What Does a Lock Mean on Facebook Settings?

by David Nield

Facebook offers several options for controlling who can see your content, including status updates, check-ins and photos. A padlock symbol by any content on Facebook means it is only visible by you -- none of your other Facebook friends are able to see, like or comment on the item. To change the settings for any content you've posted to Facebook, open up the audience selector drop-down menu underneath the item in question, which is labeled with an icon (such as a padlock) reflecting the content's current view settings.

1

Log in to Facebook and click on your name or profile picture to visit your Timeline. By each of the items on your Timeline you'll find an audience selector drop-down. If this selector is labelled with a padlock symbol, it means the item can only be viewed by you.

2

Click the audience selector drop-down to choose who is able to see the content in question.

3

Select "Public" to make the item visible to anyone who visits your Facebook profile page, regardless if they are connected as a friend or even logged into Facebook. Select "Friends" to make the item visible to users you have confirmed as friends on the social network. Select "Only me" (the padlock symbol) to block anyone but you from seeing the item, or the "Custom" option to specify particular friends who can or cannot see the content.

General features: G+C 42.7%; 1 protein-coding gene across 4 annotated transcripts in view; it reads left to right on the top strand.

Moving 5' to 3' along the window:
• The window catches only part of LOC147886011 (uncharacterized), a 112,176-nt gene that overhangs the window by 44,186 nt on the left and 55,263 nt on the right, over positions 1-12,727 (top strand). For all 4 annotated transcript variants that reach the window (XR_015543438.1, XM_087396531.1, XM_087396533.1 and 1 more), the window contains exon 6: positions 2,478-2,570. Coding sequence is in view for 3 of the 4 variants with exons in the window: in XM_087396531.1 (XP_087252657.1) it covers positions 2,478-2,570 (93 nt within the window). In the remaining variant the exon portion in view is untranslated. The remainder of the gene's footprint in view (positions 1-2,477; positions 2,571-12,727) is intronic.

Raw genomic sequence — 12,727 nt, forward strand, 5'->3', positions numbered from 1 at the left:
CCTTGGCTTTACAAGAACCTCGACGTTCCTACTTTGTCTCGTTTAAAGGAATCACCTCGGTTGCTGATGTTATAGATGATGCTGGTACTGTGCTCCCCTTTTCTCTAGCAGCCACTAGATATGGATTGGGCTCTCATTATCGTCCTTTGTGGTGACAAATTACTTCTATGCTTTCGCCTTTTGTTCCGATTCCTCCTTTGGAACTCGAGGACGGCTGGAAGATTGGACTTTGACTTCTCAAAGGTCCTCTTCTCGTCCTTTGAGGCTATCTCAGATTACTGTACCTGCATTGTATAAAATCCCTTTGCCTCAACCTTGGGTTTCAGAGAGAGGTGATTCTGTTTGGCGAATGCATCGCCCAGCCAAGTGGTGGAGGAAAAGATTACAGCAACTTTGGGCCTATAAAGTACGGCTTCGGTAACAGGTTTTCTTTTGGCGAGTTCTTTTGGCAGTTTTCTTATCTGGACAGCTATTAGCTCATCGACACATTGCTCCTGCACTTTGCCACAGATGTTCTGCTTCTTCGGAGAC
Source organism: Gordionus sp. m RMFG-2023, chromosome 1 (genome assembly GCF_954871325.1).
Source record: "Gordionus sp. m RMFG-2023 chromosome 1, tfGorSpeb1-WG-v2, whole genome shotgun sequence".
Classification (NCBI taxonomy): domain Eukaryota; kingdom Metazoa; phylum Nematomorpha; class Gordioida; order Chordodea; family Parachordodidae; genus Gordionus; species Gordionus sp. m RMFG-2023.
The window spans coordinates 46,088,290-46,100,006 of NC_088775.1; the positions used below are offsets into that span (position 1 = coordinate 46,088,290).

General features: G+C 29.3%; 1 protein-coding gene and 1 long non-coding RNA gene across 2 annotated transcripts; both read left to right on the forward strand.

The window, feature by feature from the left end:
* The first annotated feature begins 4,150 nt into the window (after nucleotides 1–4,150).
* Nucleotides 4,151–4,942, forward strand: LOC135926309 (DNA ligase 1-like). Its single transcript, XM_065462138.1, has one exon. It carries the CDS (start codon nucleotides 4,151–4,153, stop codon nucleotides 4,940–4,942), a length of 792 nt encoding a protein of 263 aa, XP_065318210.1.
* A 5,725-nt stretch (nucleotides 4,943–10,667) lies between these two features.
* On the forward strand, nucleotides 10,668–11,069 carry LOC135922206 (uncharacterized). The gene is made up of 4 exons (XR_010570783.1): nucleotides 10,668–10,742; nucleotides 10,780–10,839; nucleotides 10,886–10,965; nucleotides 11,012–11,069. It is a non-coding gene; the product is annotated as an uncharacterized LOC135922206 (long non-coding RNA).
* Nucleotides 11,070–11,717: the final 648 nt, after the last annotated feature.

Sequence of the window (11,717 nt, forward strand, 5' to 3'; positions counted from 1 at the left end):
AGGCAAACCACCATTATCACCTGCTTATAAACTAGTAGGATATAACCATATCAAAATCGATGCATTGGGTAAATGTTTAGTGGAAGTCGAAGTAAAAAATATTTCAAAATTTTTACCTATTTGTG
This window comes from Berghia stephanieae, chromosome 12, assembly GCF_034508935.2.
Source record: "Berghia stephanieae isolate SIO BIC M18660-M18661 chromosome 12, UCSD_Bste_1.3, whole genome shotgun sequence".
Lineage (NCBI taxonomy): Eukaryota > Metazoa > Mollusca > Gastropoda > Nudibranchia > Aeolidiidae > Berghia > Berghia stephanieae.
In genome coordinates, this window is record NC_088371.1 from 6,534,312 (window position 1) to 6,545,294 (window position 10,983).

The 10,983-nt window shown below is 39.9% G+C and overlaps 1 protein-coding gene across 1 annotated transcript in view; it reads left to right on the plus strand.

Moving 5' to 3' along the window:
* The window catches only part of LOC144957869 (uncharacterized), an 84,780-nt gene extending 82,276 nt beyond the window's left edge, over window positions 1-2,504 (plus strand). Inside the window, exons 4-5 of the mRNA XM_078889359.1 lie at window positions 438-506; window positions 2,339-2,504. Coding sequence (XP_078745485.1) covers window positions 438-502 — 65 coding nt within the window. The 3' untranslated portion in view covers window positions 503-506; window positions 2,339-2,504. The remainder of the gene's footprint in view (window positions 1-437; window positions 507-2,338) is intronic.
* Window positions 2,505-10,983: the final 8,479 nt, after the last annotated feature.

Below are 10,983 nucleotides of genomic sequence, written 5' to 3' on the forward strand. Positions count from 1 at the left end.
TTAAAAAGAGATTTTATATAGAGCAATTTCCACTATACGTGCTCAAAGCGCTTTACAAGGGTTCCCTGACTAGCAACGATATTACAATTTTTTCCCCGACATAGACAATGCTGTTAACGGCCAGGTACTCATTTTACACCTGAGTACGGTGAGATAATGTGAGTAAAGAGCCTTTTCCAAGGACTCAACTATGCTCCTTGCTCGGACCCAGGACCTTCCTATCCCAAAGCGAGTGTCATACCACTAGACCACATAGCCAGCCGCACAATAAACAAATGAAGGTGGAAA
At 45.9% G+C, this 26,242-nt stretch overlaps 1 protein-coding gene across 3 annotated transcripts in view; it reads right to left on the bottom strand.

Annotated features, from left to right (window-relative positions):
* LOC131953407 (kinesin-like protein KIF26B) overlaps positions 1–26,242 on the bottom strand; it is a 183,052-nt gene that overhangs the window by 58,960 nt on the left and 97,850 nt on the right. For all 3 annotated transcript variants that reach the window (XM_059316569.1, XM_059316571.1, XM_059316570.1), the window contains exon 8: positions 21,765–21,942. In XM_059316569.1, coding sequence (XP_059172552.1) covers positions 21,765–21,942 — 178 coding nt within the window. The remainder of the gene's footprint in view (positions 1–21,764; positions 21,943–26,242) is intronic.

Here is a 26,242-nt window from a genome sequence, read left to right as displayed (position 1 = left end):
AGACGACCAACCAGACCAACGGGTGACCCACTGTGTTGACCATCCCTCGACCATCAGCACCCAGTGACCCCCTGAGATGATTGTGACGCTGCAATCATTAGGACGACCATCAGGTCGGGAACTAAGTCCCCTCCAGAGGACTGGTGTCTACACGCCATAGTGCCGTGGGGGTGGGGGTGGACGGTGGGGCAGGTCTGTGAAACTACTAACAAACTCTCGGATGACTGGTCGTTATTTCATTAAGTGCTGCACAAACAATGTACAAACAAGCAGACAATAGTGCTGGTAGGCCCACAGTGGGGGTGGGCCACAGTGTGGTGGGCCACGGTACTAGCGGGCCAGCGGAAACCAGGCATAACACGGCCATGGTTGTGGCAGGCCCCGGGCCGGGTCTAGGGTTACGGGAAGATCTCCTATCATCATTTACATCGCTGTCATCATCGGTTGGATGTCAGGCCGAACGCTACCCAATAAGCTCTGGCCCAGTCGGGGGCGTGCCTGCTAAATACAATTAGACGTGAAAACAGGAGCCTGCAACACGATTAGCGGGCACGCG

4

Click inside the status update box and the same audience selector appears underneath, permitting you to choose who can see the update. Choose "Only me" by the padlock symbol to keep the update to yourself. The audience selector remembers the choice you made from the last time you shared something on the network.

Tips

  • The audience selector drop-down list is available from most places where you can share content on Facebook, including the mobile site and mobile apps.
  • The "Only me" setting is useful for storing memories or photos (baby pictures, for example) you don't want shared with anyone else. These updates still appear on your Timeline but are not visible by anyone else.

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About the Author

An information technology journalist since 2002, David Nield writes about the Web, technology, hardware and software. He is an experienced editor, proofreader and copywriter for online publications such as CNET, TechRadar and Gizmodo. Nield holds a Bachelor of Arts in English literature and lives in Manchester, England.

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